Fisherman from the old days in Hermanus – Henry Minnaar
Henry Minnaar was born in Hermanus in1906. Like his grandfather and father, he became a fisherman at a young age and experienced all the joys and hardships of those years. There were no boat engines or echofinders and when there was no wind, they had to row 20 km to the fishing waters and 20 km back. Dangers abounded. Whales chased them at times. They had to use their own acumen to know where to find fish. According to Henry there was a Agreen@ smell in the water when sardines ran. It was fantastic to see a school of sardines around the boat, big fish swimming with sardines in their mouths. But that was the era of fish in abundance in the bay.
Boats weighed between one and one and a half tons and had to be manhandled. Sixteen men had to carry a boat up the hard. Henry was reputed to have said that a fisherman’s life was slavery and that the hard work cost many their lives. Henry stuck to fishing for fourteen years, but then found work in the local telephone exchange. He still went to sea in his time free and at times he only slept two hours a night.
In his career Henry was skipper on three boats. One belonged to Peter McFarlane, Voorspoed, which he bought from a Malay in the Strand. The Malay warned him not to take the boat to sea on a Friday, the Malay’s holy day. The two other boats were Britannia of Oom Lewies (Poppies) Swart and Princess May of Koos Groenewald.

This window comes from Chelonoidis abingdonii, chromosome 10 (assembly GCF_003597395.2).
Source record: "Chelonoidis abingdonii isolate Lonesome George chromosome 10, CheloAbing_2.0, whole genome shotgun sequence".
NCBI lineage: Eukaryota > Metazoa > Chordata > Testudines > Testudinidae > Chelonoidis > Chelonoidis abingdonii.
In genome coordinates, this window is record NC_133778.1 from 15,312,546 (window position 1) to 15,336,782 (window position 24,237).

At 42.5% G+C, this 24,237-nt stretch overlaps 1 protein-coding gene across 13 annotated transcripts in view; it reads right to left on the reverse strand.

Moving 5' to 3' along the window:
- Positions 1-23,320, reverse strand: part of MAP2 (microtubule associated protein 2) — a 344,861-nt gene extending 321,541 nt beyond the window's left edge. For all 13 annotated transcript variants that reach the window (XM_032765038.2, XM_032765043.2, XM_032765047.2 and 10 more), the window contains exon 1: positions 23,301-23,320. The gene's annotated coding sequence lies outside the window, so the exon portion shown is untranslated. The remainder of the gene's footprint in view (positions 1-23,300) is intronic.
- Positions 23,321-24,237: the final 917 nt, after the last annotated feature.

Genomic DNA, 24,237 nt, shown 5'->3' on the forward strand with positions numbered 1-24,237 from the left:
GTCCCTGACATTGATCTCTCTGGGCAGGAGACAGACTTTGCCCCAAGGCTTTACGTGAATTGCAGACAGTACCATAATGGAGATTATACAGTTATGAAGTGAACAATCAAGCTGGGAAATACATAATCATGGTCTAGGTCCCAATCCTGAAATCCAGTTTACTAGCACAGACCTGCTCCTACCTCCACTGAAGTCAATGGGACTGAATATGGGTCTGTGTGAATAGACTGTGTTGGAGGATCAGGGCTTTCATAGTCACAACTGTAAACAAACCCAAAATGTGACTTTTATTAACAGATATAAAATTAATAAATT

Henry married Helma Nolte from Wellington. Their three children are Melvyn, a well-known journalist, Andre working in Hermanus and Karen-Ann. They lived in Marine Drive, near the Ocean View, for many years. When Henry died in 1980, aged 72, one of the colourful characters was lost to the Hermanus fishing community. Helma still lives in Fynbos Park Retirement Village.
Blogger: Jeanette du Toit Information S.J. du Toit Photo: Old Harbour Museum
Old Hotels in Hermanus – The Royal Hotel,
built by Allengenski family in 1900 in Main Road, opposite Market Square. There were several owners over the years: the Silkes, Abrahams and others – The Royal was a happy meeting place of the fishermen and sportsmen, and hosted parties for various occasions. In the De Wets Huis Photographic Museum is a photo of a Jewish wedding that took place in 1904. The wedding guests and the bridal group were photographed in front of the Royal Hotel. This old landmark went up in flames in 1981.
Kentucky Fried Chicken and the adjacent parking lot occupy those premises.
Photo: Hermanus Old Harbour Museum
Information: S.J. du Toit
Fish Preparations on the old market square with the Royal Hotel in the back.
Southern Right – Logging
This is when the whale is merely lying in the water, with its tail hanging down. Part of the head and back are exposed.
Southern Right Whale – Lob tailing
This is an activity in which the animal sticks its tail out of the water, swings it around and then slaps it onto the water’s surface causing a shower of spray. This produces a loud sound which is believed to be a means of communication between whales or a warning of rival whales, sharks, annoyance or mild threat. This may be done repeatedly over long periods.
Southern Right Whale – Sailing (Tail)